Mayo Pardo...Signs By Mayo

Skokie, Illinois


mayoface.jpg - 3.35 K

Hi all you Letterheads, Pinheads, Airbrushers, and CyberSurfer nuts! Some of you know me as Al_Phabet or eMPy (my online nickname). My real name is Mayo Pardo. I was named after my grandfather. It's a Spanish name, although I don't speak Spanish. I live in Elgin, Illinois and  I've been making signs since 1978. 

Here's how I got into signpainting: I was living with a girl whose mother worked at this "Lettering School" and I was working in a greenhouse doing seeding, transplanting, etc. The owner got so sick from the chemicals he was putting on the plants that he had to be hospitalized. I decided to get a new line of work.

There was a program by the State of Illinois that paid you minimum wage while going to school to learn a new trade. So I applied for the program and was accepted. They even paid for all supplies! I went to The Institute of Lettering & Design in Chicago to learn signpainting. The owner of the School was a man named Sidney Borden, but everyone called him Uncle Sid. He had this great way of taking a relatively simple-to-explain concept, and embellishing it with all kinds of anecdotes, and made a story out of it that would last 2 hours.

My lettering teacher was Les Medley. I really enjoyed learning from this man. He was a great teacher, and a great letterer. I often wonder what he's doing now. The last thing I heard he was working for a Hospital in Chicago in their graphics department - or something similar. We did the cafeteria graphics job together - all those stripes! gasket1.jpg - 6.91 K

Lettering school was 8 hours a day, 5 days a week, for a year and a half. First speedball pen and ink, then brushwork. Pages of up and down strokes, horizontal strokes, diagonal strokes and then curves. Then we started with layouts, and then on to actually painting signs. Whoever imagined it could be this involved just making signs? When I graduated, I thought I was great. I look back on those first signs and wonder how I ever got paid! gymfloor.jpg - 7.69 K

My first sign job for pay was while I was in Lettering School. I actually hand lettered people's names onto miniature bagels for the Lender's Bagel Co. at a Frozen Food Convention. They said "We'll supply all the brushes and inks - don't bring anything" Of course when I got there the one brush they had was the dime store variety with half the bristles missing and the rest of the bristles dried with black India Ink. The bagels had been pre-painted to have little boy or little girl faces on them, and a rope necklace to wear it around your neck. I personalized them while people waited and we were the hit of the show. Afterwards, Murray Lender himself thanked me and told me I did a great job and gave me 2 cases of frozen bagels! (In addition to my pay ...$12.00 an hour!) I have a letter of thanks also which he sent the following week. stuffie.jpg - 6.05 K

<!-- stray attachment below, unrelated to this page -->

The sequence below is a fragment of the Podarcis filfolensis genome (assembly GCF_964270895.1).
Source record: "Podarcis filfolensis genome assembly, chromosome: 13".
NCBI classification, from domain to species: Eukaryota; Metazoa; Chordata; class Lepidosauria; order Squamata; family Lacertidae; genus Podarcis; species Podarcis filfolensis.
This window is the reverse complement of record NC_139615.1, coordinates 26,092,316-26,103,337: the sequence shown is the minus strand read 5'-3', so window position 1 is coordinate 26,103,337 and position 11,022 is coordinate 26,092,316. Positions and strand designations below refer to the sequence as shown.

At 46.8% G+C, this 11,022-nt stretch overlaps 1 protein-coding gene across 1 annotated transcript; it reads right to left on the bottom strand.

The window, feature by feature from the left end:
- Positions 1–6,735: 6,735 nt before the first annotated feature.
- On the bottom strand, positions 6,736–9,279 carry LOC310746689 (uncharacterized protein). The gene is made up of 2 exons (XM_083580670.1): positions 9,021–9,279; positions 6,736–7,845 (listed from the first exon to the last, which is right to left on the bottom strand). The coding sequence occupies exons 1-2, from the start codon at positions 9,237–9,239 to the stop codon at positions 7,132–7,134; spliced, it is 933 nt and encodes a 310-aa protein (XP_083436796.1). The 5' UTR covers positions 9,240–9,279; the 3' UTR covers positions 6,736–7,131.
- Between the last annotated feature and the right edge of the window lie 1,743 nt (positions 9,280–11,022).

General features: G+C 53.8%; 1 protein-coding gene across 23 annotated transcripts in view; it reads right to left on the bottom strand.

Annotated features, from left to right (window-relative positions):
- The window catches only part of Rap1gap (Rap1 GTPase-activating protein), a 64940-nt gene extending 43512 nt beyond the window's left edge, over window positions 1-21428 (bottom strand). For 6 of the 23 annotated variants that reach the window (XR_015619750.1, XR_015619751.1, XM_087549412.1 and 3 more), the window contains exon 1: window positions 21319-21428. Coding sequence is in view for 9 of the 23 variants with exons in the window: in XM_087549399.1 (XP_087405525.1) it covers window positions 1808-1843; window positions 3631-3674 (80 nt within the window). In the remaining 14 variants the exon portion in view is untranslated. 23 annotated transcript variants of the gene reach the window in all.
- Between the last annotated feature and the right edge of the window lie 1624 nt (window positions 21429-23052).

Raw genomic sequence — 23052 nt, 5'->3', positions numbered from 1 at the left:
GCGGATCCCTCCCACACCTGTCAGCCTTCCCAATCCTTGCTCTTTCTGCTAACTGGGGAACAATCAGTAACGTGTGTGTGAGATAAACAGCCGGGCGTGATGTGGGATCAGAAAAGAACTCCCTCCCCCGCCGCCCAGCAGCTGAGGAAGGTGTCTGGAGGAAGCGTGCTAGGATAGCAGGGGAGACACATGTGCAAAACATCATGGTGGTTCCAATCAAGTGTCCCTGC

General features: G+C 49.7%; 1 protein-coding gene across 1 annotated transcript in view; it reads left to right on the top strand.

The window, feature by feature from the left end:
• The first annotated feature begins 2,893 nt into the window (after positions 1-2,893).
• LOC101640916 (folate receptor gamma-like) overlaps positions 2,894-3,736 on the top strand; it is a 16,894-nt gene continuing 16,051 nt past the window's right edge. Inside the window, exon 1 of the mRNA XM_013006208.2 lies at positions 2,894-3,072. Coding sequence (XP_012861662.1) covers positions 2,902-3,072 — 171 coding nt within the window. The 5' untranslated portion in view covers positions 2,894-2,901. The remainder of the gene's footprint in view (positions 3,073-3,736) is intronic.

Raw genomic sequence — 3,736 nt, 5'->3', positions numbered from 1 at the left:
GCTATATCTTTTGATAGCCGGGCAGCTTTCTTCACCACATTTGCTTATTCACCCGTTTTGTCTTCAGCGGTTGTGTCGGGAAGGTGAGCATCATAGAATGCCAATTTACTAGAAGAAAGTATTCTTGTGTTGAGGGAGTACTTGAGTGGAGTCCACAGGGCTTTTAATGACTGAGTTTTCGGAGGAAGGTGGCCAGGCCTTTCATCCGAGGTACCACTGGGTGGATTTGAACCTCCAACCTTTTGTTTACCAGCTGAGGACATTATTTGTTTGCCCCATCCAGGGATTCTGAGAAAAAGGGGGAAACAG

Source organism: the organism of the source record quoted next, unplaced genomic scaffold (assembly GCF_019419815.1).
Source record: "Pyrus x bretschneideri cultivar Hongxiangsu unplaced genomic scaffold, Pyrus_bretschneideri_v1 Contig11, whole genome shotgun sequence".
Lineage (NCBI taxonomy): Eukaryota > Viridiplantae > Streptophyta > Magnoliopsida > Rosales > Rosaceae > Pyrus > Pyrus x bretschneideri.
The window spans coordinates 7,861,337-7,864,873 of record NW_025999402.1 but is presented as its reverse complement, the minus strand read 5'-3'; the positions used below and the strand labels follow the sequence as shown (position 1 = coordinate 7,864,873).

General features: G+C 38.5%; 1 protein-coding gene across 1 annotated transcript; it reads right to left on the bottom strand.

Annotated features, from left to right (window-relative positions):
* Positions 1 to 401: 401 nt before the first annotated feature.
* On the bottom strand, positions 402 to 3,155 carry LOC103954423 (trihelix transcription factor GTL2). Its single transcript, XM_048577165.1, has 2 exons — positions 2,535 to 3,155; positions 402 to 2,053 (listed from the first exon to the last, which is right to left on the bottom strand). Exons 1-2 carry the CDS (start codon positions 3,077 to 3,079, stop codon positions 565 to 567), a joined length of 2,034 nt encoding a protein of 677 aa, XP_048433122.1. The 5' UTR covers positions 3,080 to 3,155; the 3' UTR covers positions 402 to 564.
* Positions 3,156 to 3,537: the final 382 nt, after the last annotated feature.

My other "brush with fame" was doing lettering on a set for a TV commercial. I wasn't in the commercial - just my lettering for a Gingiss Formalwear store window. Actually it was a 3/4" sheet of clear plex that I lettered in reverse with the company Logo. It was fun seeing how a commercial is all put together. This guy that had climbed up the John Hancock Building using mountain climbing gear was the star of the commercial. He talked about the formalwear and then proceeded to walk up the side of the formalwear store. What really happened was, as he raised his foot to start climbing, they rotate the entire set sideways with the camera. He continues to step onto the side of the building, which is now becoming the floor. From the view of the camera though, it looked like he just walked up the side of the building! It was really cool! paper.jpg - 7.26 K

My sign work is now all designed on computer, then I either make paper patterns and paint, or I cut vinyl and stick it, or I make a digital print on our 3 foot wide inkjet printer. I also do a small amount of simple silk screen work. 4 color process is definitely not something to attempt with wood frames, hand stretched silk, and little knowledge. I know this now. I was much crazier some time go.

We do paper signs, showcards, banners, aluminum, plywood, windows & doors, vehicles, boats, a little sandblasted wood and glass, gold leaf occasionally, and digital imaging on various materials. truck4.jpg - 7.01 K

I'm the first to admit my signwork looks plain and boring for the most part, but that's the kind of clientele I have developed. They don't want to spend any more than they have to, so I give them plain looking work with an occasional shadow or outline, and usually nice clean layouts with easy to read typefaces. When they bring in their own artwork (suitable for the round file of course) I can't control the overall look too much. I try and suggest more effective options when necessary. It's hard not to insult them when artwork really stinks. lunch1.jpg - 5.78 K

I don't really like where my business has wound up. I get lots of calls from people on the phone and their first concern is "how much is it going to cost" and their second concern is "when can you have it for me?" People actually expect me to give them prices when they don't know what size they want the sign, they don't know what they want it made of, they haven't decided on what wording they want on it, but "just give me a price"!!! Really! I used to try and cater to this kind of customer and I'm finally realizing several things: 1. No matter what price you tell them, someone else will do it cheaper. This happens because the other shop will use completely different materials, or they will be pricing low because they need the volume to pay their high strip mall rents and franchise fees. 2. I can suggest methods and materials I think will be suitable for their purpose, and after figuring all this out, they go ask three other shops for prices on what I suggested. 3. When I "just give them a price" invariably they will come back to the shop with several additions like more wording, bigger size, more colors, etc. and then they expect me to do this for the same price. Then I have to nicely explain why they are going to have to pay more. I don't like playing these kind of games!